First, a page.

William Leow, Resilience 2.4 winner
Ran 2.4km for 55 days, pace 04:06
Strategy and routine
My strategy was to do something bitesize which I could commit for 55 days consecutively taking into account my current fitness condition, current and future commitments. The 2.4km category turned out perfect!
I had no fixed time of the day to run. I did so when I found pockets of available time. However, I ran the same route everyday for 55 days, so that I could monitor my progress.
Embarrassing moments more like it – other people must be wondering why is this guy panting so hard after the run!
Chen Wende, Resilience 5.5 winner
Ran 5.5km for 55 days, pace 04:07
Motivation and routine
This is the first time I joined a virtual race; it required my commitment for a continuous 55 days. Every completion of a day is a motivation to the next run. For every run, I had targeted to complete with an average speed of 4 min/km. I would usually run in the mornings during my free time, with one off day a week. And anywhere convenient would be my next run route.
Every night before going to bed, I would check on the weather forecast and plan how I can complete the next 5.5km run.
Shawn Tan “GakiShawn”, Resilience 10 winner
Ran 10km for 55 days, pace 03:48
Routine, discipline, motivation
Even before the Maju Lah! Virtual Run, I would always run on a daily basis. As much as possible, I would try to wake up as early as 6am to go for my runs but sometimes I might run during the late evenings due to internship and school workload.
For Resilience 10, I had set myself a personal challenge; I wanted to see how far I can push myself!
My mindset is that I wake up to a morning believing that today will be a better day than yesterday, that I cannot start my day proper without my daily runs. And to have that strong active mindset, as well as to keep fit so that I can pass my annual IPPT.
All of the Maju Lah! Virtual Run participants also motivated me; to see them clocking their runs on a daily basis inspired me further to continue the journey till the end.
Proud and interesting moments
Proud that I did not gain much weight during the whole Circuit Breaker phase. Proud to have the mental strength to remain resilient and consistent throughout the experience.
Winning the category is just a bonus. I am proud that I am able to show others that running 10km on a daily basis is a possible task. I might gun for the 20km category next year.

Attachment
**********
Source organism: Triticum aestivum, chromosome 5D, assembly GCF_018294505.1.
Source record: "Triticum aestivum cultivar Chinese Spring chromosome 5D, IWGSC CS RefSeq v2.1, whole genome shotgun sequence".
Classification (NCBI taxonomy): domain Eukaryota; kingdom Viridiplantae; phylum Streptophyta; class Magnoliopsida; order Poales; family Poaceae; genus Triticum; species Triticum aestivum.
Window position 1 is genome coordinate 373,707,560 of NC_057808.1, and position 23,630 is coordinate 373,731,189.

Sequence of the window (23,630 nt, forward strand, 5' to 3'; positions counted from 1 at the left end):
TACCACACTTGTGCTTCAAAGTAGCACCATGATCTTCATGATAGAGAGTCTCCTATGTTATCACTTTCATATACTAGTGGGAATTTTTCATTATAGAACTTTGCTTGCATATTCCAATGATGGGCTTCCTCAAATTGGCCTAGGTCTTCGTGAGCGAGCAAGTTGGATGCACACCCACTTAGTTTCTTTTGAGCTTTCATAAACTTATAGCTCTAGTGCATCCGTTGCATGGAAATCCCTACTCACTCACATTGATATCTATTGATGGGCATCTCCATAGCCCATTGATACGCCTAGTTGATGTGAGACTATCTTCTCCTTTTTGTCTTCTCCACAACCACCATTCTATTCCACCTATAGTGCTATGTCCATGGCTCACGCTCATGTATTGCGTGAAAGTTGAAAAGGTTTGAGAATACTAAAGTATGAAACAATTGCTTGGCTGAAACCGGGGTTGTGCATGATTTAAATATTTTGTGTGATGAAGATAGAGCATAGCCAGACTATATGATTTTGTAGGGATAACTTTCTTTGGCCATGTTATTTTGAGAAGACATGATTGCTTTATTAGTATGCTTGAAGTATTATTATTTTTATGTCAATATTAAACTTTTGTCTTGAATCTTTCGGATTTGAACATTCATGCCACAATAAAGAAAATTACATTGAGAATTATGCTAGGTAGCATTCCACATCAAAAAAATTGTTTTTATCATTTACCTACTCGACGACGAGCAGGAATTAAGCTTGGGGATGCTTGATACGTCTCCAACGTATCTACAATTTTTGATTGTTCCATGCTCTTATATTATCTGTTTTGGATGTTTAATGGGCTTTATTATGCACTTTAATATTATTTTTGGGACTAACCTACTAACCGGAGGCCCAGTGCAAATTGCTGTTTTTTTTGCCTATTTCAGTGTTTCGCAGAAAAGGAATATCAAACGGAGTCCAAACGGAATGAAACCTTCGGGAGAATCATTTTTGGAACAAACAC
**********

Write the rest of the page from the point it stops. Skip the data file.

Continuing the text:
I remembered once I was running along NTU and witnessed a group of wild boars. They chased after me;that might explain why I was quite fast on that day.
Firstly, I would like to thank my lovely parents for taking good care of me. Especially my diet and all the vitamin drinks they got for me to replenish my body. Thank you for ensuring that I am healthy and safe.
Secondly, to my friends from Running Department for helping me to build up this running habit. Finally, to everyone who believed in me from Day 1. Especially Share Yearn! Thanks babe! Thank you all for sticking with me through thick and thin. Blessed. Feels good!
Sean Tan Say Huat, Resilience 20 winner
Ran 20km for 55 days, pace 04:54
Discpline and routine
Maju Lah! Virtual Run was one of the toughest challenge I had undertaken, in term of distance, recovery time, and managing work and family time.
Basically, I did almost all my daily runs along a familiar PCN near my neighbourhood. Running on familiar routes allowed me to control my pace more easily, to achieve my set targets, knowing the distance covered without having to ever check on my GPS watch. That familiarity also helps in minimising injuries as my body learnt and adjusted after days of similar workouts.
All my daily runs were done in the late evenings to fit my work schedules. The first few days were tough; it took about 1 to 2 weeks for my body to adjust to the daily grind.
There were many obstacles along the way to overcome: nutrition, rest and recovery, and especially managing injuries. I kept Sundays as my long awaited rest days, so that I have more time for stretching and recovery. It was only about a week into the final day that I started to struggle as I encountered unusual pain on the calf muscle. But thankfully, I managed to complete the challenge without major injuries.
I would not have completed this challenge without my wife's support, who had never failed to accompany me on almost every run along the PCN.
I am also thankful to my group of running kakis who had given me full encouragement, including Ms.Neo Lay Peng, who placed third in this same challenge. We shared our runs and motivated each other. Indeed, I am really happy to run with them on Day 55 to celebrate our completion of the Maju Lah! Virtual Run.
Finally, I would like to thank Run Crew for organising the event, to make NDP 2020 a memorable year for me!
Inspired by our winners with their 55-day run challenges? Let’s lace up and get healthy. Onward, Singapore!